Historian Suetonius Tranquillus said of Roman emperor Vespasian: ‘The empire, which for a long time had been unsettled and, as if it were drifting, was at last taken in hand and given stability.’
He was a successful soldier, a skilled politician and a patient, intelligent man. The decade-long reign of Titus Vespasian was a stark contrast to that of the outlandish reign of Nero and the three emperors whose short-lived tenures in 69 have been all but consigned to the waste bin of Roman history.
Read on to discover the life and times of Caesar Vespasian including an incredible story about root vegetables.
Titus Flavius Vespasianus - The Early Years
Vespasian was born during the reign of Emperor Augustus in 9 AD, in a village lying to the northeast of Rome called Falacrine. It’s believed to be – although there remains some debate as to its actual location – close to the town of Rieti in modern-day Lazio.
Both his parents hailed from the equites, or equestrian class, a group of the ruling nobility which sat below the senatorial class in ancient Roman society. His father Titus Flavius Sabinus was a customs official and a banker, while his mother, Vespasia Polla, also came from a relatively prominent family within the Roman nobility.
Like many Roman emperors, Titus Flavius Vespasianus began his rise to power as a soldier. He served as a military tribune in Thrace – parts of modern-day Greece, Bulgaria and Turkey – and then as a quaestor in Creta et Cyrenaica, which comprises the island of Crete and part of Libya.
As praetor, he managed to get noticed first by Emperor Caligula and then by his successor, Claudius. The pathway to becoming emperor Vespasian was getting clearer.
Vespasian in Britain, Africa and Judea
Vespasian was made legatus in 41 AD – a military rank similar to that of a modern-day generaI – of Legio II Augusta. Under the command of Aulus Plautius, he was in the army that invaded Britain in 43 AD. He was briefed with securing much of the south and southwest of the country and was so successful he was awarded ornamenta triumphalia – triumphal honours and regalia – when he got back to Rome. He was also appointed to Rome’s highest political position, that of consul, in 51 AD.
There then appears to be a period between 51 AD and 63 AD where little is recorded of Vespasian’s career. His enforced semi-retirement was believed to have been caused by a falling out with Agrippina, the wife of Claudius, but the reasons for him becoming persona non grata are unclear.
His situation changed once again when he was appointed proconsul of Africa in 63 AD, which encompassed much of modern-day Tunisia, northeastern Algeria and the western coastline of Libya. In 67 AD Vespasian – with his son Titus – was sent to Judea to put down a Jewish rebellion. His successes in Judea, coupled with his earlier impact in Britain, cemented his reputation as one of Rome’s most able military commanders.
While Vespasian’s career was clearly successful, like many leading Romans at the time there was a limit as to how far one could progress. However, all that changed in 68 AD when, at the age of 30, Emperor Nero committed suicide without an obvious heir. Without a successor from the established Julio-Claudian dynasty, there was a scramble for power among several high-ranking members of the ruling classes – with no single claim being more obvious than any other, and military might being the decisive factor.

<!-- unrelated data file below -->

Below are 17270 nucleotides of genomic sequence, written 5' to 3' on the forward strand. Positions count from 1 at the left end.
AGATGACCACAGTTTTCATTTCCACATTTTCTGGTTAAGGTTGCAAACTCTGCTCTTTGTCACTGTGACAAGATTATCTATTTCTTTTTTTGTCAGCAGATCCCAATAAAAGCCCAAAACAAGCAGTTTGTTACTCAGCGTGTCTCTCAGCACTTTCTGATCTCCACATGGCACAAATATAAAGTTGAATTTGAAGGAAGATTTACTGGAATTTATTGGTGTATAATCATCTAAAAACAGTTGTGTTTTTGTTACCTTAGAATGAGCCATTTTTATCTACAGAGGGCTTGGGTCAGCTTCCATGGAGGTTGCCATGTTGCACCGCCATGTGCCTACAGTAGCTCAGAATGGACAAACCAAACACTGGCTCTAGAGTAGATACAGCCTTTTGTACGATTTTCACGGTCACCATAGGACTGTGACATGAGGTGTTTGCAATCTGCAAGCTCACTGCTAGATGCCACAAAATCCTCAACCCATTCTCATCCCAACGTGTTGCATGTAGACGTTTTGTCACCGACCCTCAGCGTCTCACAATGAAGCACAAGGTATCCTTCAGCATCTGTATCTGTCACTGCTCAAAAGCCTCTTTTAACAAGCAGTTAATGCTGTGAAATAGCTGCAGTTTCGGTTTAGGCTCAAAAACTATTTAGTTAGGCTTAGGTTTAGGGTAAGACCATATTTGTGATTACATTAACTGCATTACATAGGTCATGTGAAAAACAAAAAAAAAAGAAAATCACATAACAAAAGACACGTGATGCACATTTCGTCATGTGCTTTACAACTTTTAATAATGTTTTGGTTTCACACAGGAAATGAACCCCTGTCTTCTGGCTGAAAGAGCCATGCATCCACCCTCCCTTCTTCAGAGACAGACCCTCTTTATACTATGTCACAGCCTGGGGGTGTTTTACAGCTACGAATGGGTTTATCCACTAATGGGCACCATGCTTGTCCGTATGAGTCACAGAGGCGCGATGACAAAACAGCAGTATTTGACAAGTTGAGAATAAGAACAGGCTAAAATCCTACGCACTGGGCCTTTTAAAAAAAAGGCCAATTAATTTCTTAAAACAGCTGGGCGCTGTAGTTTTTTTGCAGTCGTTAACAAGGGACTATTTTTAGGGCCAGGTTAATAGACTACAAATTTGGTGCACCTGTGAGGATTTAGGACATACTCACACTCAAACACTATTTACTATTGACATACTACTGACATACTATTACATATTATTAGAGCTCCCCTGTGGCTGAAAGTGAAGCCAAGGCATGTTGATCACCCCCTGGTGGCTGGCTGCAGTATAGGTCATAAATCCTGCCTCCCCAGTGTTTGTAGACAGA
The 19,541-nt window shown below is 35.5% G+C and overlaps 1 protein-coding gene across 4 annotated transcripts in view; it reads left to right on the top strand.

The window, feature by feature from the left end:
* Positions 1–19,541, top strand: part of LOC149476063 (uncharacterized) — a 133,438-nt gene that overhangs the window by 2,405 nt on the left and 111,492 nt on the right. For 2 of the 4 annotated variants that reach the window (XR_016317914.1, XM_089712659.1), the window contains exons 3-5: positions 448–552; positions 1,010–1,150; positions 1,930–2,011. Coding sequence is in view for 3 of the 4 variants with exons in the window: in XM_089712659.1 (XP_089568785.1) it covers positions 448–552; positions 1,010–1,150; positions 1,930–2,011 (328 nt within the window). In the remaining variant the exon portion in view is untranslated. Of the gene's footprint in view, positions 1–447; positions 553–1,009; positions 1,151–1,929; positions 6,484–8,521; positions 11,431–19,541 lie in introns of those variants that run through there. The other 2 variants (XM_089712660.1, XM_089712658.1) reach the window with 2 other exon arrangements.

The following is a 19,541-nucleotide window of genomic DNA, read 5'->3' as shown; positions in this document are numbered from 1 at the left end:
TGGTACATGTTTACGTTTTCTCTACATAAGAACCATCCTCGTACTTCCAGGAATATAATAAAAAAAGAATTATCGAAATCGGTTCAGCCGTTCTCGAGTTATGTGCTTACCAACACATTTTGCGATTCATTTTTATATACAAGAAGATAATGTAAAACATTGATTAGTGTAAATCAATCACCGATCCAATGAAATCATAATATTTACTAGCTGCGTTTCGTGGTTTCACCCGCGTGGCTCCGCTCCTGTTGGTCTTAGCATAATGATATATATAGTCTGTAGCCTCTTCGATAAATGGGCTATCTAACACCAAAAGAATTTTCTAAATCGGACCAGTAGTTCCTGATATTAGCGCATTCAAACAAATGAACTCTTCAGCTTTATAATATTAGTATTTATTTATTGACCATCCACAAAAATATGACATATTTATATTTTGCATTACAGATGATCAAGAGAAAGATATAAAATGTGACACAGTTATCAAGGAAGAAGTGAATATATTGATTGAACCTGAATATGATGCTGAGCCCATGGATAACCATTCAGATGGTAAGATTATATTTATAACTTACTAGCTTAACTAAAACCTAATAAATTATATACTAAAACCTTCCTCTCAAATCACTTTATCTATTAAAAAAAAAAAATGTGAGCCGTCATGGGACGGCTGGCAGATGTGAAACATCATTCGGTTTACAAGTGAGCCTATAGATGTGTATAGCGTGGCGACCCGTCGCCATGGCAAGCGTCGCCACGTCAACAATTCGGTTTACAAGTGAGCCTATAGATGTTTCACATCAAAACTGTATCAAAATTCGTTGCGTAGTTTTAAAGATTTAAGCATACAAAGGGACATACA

Nero’s immediate successor, Servius Sulpicius Galba, was murdered within seven months, Marcus Salvius Otho lasted just three months before killing himself, and Aulus Vitellus was defeated and killed by troops loyal to Vespasian. The new emperor of Rome was Caesar Vespasianus Augustus.
Roman Emperor Vespasian
Taking control of a chaotic city following the tumultuous rule of Nero and the civil war of Galba, Otho and Vitellus was no easy task, but Vespasian managed it with tact, skill, diplomacy and patience.
He wanted those outside Rome to feel as much a part of the empire as those living within its walls. He was a fine administrator and one of his most important jobs was to reform Rome’s finances after years of outrageous overspending, including reducing the silver purity in the denarius.
Because of his tax policies, Rome became cash-rich under his rule. He used some of the city’s new-found wealth to embark on a building programme that included a number of temples, columns and statues. He famously started construction of the iconic Colosseum, known as the Flavian Amphitheatre, which was paid for from the spoils of war from his time in Judea. Unfortunately he died before it was complete. It was finished and opened by his son Titus.
Oddly, less is known of Caesar Vespasian’s reign during the latter years of his rule. What we do know is that he was a common-sense ruler who forewent the outrageous trappings of many a Roman emperor, instead deciding to live a relatively simple life.
He worked hard to ensure Rome was politically and financially stable, and to make sure the army was well-disciplined. He also focused his efforts to secure an orderly succession, ensuring that his sons would follow him. He was successful in all three endeavours.
In fact historian Tacitus wrote that Emperor Vespasian was the first man to have improved after becoming emperor. Praise indeed.
After a long and successful reign, Vespasian fell ill and died in 79 AD. His son Titus succeeded him.